Every Saturday I go with Jeff to the convalescent home in Anaheim. It has about 60 elderly grandmothers and grandfathers of Korean-descent. Originally I just wanted to practice my Korean conversation skills and improve my vocabulary. Since the elderly there had a lot of time on their hands and spoke only Korean, I thought it was an ideal place to learn. It has been in more ways than one.
Each time I open the entrance door, I smell death. I walk down a hall and hear a grandmother whimpering in pain. I look into a room filled with about 30 wheelchair-bound grandmothers staring with glazed eyes into a big screen t.v. which broadcasts programs in a language they do not understand. If they have any particular needs, only a handful still try to communicate in Korean with the Filipino and Hispanic nurses. A different Korean church daily visits and for 15 minutes their members pray over the grandmothers. The pastor then gives a sermon for 30 minutes. The only time the grandmothers get to say anything is during praise time. Otherwise they mostly listen.
The above is a brief glimpse of what it’s like to visit the convalescent home on a typical day. I’d like to offer two “spiritual connections” to also encourage people to go to the convalescent home and make the most of the experience.
“But I call to God, and the LORD saves me. Evening, morning and noon I cry out in distress, and he hears my voice.” Psalm 55:16-17
What I do each Saturday is for one hour sit and listen as a grandmother talks about anything on her mind – her life stories, current events, daily struggles. Every now and then I jot down some new words or phrases to look up in my Korean-English dictionary. During that one hour, the feeble, wheelchair-bound patient who is routinely ignored or condescended to by everyone (her family, the nurses, other patients) becomes my invaluable teacher, a person worthy of respect. Simone Weil said that doing mercy is first and foremost giving a sufferer your attention. This is because suffering due to poverty, sickness, or abuse cruelly strips a person of his or her dignity. It makes them not worth listening to very closely. It makes them a less valuable human being. Isn’t this true? I don’t take very seriously what a homeless person has to say to me. And for the first few weeks, I didn’t take very seriously what the elderly in their wheelchairs had to say. But then I realized what Weil was talking about. That is, each Saturday I help give back to a grandmother her sense of dignity by listening to her; just as God restores my dignity during times I’m just a whimpering sinner by hearing my voice in prayer.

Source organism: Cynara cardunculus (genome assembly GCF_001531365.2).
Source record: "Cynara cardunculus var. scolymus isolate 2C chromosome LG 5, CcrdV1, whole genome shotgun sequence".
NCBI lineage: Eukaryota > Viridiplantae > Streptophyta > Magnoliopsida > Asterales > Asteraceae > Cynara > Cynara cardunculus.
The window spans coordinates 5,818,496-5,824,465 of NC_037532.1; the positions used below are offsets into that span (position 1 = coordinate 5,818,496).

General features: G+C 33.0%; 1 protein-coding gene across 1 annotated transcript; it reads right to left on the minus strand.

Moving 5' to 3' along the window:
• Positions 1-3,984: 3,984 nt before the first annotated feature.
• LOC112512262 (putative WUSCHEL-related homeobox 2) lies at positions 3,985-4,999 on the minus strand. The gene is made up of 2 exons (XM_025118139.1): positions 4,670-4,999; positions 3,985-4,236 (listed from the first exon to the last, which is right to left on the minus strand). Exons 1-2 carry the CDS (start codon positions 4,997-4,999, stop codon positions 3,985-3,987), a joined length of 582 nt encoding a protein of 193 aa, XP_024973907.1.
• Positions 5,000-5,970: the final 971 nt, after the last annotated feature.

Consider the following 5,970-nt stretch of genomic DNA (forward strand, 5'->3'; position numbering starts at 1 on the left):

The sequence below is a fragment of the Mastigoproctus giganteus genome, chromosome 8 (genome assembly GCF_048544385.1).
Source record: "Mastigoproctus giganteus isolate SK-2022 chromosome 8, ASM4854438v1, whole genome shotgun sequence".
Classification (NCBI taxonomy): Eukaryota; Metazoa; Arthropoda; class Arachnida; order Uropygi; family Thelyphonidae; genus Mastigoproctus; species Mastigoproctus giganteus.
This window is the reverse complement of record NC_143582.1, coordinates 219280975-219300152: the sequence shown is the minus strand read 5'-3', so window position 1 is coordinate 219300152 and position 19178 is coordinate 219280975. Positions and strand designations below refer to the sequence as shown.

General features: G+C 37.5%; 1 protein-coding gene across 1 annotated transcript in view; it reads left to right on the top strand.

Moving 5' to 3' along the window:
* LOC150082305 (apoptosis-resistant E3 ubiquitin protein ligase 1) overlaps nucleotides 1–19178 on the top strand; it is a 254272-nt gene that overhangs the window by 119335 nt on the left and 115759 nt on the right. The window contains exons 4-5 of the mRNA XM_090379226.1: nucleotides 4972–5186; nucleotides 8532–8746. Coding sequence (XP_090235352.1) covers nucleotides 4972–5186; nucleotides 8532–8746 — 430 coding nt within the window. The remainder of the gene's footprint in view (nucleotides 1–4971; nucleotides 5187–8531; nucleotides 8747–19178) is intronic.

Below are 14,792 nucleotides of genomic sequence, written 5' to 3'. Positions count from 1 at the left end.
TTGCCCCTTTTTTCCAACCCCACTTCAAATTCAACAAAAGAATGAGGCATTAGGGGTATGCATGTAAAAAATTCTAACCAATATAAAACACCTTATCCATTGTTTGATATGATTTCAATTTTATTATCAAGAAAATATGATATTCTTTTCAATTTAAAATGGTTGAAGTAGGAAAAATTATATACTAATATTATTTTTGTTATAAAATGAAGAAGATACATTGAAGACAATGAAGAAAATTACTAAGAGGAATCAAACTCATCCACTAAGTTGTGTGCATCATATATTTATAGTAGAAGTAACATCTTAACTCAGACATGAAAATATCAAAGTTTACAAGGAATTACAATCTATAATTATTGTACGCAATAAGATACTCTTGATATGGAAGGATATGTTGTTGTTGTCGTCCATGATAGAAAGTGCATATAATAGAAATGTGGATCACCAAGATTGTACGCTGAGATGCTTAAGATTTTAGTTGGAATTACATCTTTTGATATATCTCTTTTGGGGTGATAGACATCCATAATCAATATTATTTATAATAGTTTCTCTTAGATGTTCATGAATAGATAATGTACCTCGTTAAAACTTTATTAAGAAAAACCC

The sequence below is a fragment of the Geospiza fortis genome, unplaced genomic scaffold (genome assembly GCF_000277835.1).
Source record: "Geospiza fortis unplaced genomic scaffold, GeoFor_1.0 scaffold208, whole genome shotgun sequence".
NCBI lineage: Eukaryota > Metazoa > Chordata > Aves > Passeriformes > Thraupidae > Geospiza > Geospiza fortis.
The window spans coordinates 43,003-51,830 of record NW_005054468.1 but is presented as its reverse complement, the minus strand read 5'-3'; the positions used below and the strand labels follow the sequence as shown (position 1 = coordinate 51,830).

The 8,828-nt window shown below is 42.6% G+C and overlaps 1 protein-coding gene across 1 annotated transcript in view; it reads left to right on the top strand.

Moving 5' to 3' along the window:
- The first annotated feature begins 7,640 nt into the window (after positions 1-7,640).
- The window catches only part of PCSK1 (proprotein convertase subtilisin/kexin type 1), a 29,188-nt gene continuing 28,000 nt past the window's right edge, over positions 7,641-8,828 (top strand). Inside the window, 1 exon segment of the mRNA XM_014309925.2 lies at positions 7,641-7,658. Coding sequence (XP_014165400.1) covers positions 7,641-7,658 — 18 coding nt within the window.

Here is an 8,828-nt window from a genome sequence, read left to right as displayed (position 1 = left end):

“Religion that God our Father accepts as pure and faultless is this: to look after orphans and widows in their distress and to keep oneself from being polluted by the world.” James 1:27
The Bible often mentions orphans and widows together (e.g., Deut 14:29; Job 22:9; Ps 68:5). I think one reason is because they are both people who have been abandoned by their families and as a result are extremely lonely and defenseless. I and the others who go have been unofficially adopted by several grandmothers at the convalescent home. One grandmother always asks me whether I’ve eaten and tells me to sit down with her to have lunch. Another grandmother always addresses me as “bachelor” and asks whether I’ve found someone to marry yet. I think God our Father accepts as pure and faultless Christians looking after these grandmothers at the convalescent home because it’s a reflection of who He is: “A father to the fatherless, a defender of widows, is God in his holy dwelling.” Psalm 68:5. Each time a grandmother is thirsting for water, or wants to go to her room, or has an upset stomach, instead of having to wait half an hour to an hour for the off-chance that a sympathetic nurse will walk by and notice, I am her able feet, I am her strong voice and ensure immediate attention from the nurses. I am a weekly reminder to the staff that this grandmother is not someone without a family, someone who can easily be ignored without worry about complaints.